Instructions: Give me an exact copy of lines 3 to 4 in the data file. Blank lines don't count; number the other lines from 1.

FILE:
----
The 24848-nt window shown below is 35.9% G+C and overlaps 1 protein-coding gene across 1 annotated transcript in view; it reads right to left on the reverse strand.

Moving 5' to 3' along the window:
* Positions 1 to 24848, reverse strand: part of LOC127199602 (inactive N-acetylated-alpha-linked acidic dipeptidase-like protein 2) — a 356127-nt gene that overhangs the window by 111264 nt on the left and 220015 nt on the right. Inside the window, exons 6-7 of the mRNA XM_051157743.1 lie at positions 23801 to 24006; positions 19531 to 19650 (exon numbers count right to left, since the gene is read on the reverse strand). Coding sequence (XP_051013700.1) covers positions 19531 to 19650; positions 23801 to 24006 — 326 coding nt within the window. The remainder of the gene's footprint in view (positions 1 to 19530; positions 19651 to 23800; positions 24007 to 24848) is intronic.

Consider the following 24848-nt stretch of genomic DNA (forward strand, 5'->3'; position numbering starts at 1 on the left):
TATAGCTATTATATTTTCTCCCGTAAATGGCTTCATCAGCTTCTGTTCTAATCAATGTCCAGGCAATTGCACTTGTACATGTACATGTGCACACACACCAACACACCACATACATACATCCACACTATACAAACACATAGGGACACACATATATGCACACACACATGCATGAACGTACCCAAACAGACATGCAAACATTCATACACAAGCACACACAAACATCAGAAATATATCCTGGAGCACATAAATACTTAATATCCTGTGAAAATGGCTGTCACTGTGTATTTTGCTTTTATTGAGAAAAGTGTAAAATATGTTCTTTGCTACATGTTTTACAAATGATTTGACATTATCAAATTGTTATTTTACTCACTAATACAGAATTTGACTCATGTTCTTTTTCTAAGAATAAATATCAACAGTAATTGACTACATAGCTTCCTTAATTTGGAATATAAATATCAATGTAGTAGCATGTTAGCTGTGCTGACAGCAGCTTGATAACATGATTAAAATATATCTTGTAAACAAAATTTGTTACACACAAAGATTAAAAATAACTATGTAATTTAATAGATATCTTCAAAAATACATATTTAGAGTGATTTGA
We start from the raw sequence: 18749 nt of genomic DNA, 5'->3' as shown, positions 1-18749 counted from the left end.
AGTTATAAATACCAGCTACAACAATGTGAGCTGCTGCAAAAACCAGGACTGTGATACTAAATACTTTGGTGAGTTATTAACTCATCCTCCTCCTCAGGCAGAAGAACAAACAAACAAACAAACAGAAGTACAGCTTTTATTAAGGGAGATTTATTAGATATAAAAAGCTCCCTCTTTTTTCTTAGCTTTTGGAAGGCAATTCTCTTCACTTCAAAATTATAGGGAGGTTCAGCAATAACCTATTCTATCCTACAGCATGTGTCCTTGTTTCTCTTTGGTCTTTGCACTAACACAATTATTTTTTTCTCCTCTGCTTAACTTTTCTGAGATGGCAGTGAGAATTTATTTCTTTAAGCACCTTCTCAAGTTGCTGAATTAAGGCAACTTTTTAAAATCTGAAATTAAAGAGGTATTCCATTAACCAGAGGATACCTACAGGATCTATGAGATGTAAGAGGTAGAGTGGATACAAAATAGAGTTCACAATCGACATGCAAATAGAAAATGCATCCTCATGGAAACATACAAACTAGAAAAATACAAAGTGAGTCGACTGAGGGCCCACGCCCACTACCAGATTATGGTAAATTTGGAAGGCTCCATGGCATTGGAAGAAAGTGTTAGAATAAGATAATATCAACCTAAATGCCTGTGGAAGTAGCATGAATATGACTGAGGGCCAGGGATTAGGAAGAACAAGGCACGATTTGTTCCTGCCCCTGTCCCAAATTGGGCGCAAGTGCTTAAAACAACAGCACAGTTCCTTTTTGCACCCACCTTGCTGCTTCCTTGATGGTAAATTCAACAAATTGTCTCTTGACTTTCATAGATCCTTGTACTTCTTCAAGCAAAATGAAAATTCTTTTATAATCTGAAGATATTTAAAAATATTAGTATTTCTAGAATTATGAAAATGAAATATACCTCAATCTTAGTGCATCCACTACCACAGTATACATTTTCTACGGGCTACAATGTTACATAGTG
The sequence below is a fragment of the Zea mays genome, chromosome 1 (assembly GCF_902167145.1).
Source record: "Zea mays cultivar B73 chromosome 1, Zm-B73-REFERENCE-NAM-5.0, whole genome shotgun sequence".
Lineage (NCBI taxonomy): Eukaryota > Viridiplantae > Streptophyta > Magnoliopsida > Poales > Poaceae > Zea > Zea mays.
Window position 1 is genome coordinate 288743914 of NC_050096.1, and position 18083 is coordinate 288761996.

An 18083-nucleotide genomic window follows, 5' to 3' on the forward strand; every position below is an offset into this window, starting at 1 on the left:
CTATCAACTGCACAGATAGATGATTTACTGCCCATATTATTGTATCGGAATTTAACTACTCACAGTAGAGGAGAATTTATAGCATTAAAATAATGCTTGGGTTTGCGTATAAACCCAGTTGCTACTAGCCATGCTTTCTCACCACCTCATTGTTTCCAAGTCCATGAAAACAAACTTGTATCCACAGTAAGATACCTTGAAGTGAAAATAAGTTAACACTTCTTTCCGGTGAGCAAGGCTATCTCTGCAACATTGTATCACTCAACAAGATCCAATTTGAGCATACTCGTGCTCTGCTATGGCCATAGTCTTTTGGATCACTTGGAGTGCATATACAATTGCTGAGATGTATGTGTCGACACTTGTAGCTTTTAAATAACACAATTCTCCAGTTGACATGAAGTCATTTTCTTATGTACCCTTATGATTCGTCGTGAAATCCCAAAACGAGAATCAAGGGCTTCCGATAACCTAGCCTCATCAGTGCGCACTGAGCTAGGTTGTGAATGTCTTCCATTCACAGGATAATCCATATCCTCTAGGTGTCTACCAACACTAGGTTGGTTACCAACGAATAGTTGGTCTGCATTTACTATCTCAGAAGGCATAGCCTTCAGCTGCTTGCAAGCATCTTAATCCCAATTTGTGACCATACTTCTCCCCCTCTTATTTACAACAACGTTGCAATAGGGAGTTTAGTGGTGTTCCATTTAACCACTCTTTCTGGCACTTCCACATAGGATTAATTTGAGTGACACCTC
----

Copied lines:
* Positions 1 to 24848, reverse strand: part of LOC127199602 (inactive N-acetylated-alpha-linked acidic dipeptidase-like protein 2) — a 356127-nt gene that overhangs the window by 111264 nt on the left and 220015 nt on the right. Inside the window, exons 6-7 of the mRNA XM_051157743.1 lie at positions 23801 to 24006; positions 19531 to 19650 (exon numbers count right to left, since the gene is read on the reverse strand). Coding sequence (XP_051013700.1) covers positions 19531 to 19650; positions 23801 to 24006 — 326 coding nt within the window. The remainder of the gene's footprint in view (positions 1 to 19530; positions 19651 to 23800; positions 24007 to 24848) is intronic.

Consider the following 24848-nt stretch of genomic DNA (forward strand, 5'->3'; position numbering starts at 1 on the left):